The Palm Beach Post today endorsed Dr. Barbara Sharief in the race to represent Florida’s twentieth congressional district, calling her “the best-prepared candidate in the race.” The Post recommended Democrats choose Dr. Sharief as their nominee on November 2nd and declined to endorse in the Republican primary.
A doctor of nursing practice, Dr. Sharief currently serves as Broward County Commissioner and previously served as the mayor of Broward County as well as vice mayor and city commissioner of Miramar. Dr. Sharief received her DNP from Wilkes University as well as a BSN and MSN from Florida International University and an ASN from Miami Dade College.
Via the Palm Beach Post:
The Palm Beach Post believes Barbara Sharief is the best choice in the Nov. 2 Democratic primary, and we recommend Democrats choose her as their nominee. She possesses the life experience and professional and political backgrounds that best meet the district’s needs. Her work as a Broward County commissioner has resulted in good working relationships with local, state and federal elected officials — connections that should help in Washington. Her work ethic as a candidate is also impressive and speaks well as to how she would represent district constituents.
Sharief has threaded the needle on one issue that is important to The Palm Beach Post — sugar cane burning. She has vowed to push the U.S. Environmental Protection Agency to conduct a comprehensive study on the effects of cane burning in the Glades while working with the sugar industry to develop alternatives to the practice. “Big Sugar” and other agricultural interests remain a significant employer and industry in the 20th congressional district. Her approach offers the best chance of bringing badly needed change while maintaining an important economic engine.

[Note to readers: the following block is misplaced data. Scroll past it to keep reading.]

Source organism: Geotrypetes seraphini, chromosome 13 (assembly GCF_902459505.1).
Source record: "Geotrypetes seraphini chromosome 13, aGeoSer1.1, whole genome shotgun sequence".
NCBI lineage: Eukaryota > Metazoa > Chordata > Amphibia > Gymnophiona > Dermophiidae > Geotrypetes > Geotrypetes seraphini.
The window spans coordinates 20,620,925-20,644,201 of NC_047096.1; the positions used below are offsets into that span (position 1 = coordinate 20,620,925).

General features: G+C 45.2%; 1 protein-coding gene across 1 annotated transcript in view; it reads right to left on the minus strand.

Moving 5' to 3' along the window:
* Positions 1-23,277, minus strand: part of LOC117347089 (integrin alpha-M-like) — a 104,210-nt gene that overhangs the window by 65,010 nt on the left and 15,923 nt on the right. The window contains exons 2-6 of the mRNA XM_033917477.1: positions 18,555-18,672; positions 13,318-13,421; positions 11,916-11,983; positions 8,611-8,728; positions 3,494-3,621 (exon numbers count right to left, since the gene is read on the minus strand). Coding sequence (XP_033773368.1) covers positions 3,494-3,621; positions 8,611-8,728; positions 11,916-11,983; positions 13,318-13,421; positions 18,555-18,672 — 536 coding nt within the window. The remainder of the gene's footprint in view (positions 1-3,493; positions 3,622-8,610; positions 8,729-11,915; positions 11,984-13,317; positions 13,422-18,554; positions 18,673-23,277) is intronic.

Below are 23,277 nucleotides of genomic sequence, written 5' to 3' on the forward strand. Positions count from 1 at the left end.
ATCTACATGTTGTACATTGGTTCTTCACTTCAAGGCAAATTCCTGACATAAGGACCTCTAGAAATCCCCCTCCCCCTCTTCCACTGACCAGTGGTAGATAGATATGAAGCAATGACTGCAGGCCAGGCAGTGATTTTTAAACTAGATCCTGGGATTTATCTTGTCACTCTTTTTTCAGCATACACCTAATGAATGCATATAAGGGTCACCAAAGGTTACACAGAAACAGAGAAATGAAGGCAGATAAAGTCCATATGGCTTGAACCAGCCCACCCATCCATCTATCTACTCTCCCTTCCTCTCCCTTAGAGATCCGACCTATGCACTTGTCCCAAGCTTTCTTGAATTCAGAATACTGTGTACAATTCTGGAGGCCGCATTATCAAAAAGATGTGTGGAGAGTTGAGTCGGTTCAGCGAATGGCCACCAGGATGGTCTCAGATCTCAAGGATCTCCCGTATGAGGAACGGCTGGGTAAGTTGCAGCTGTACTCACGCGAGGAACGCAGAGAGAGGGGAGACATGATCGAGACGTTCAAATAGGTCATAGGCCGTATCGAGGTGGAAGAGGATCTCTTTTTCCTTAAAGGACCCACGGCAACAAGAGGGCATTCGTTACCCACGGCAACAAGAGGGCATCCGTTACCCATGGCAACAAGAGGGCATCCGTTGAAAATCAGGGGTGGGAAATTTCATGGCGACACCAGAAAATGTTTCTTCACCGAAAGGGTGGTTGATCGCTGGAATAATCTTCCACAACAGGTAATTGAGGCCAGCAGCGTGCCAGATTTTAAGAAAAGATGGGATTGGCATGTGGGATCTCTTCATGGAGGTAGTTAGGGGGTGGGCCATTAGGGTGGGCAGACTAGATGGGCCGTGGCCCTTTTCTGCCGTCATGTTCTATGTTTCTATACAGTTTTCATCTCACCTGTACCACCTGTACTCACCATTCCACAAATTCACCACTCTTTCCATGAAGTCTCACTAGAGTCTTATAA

A longtime resident of Miramar, Sharief is a nurse and CEO of South Florida Pediatric Homecare. She’s represented the community on both the Miramar City Commission and the Broward County Commission, a body she headed twice as county mayor.
Those 11 years as county commissioner have made Sharief the best-prepared candidate in the race. In that position, she has taken the time to learn and work on a variety of issues, from outside activities as the first Black female president of the Florida Association of Counties, past chair of the National Association of Counties’ Health Steering Committee to serving on the County Coalition for Responsible Management of Lake Okeechobee, a board on which Hastings once served.
In Washington, Sharief would be a moderate member and a reliable Democratic vote. She believes the federal government should negotiate drug prices for Medicare and would work to create a Medicaid program that the federal government could use to bypass recalcitrant state agencies to ensure residents receive benefits. She supports greater funding for PELL grants for higher education, STEM programs and for students who choose education as a profession. As someone whose father was a victim of gun violence, issues such as gun safety, criminal justice and voting rights are also important to her.
Hastings was unique; he grew into the job as both an advocate and lawmaker. His successor must do the same to meet the district’s needs without the luxury that seniority gives. We believe Sharief is the candidate with the ability to do just that.
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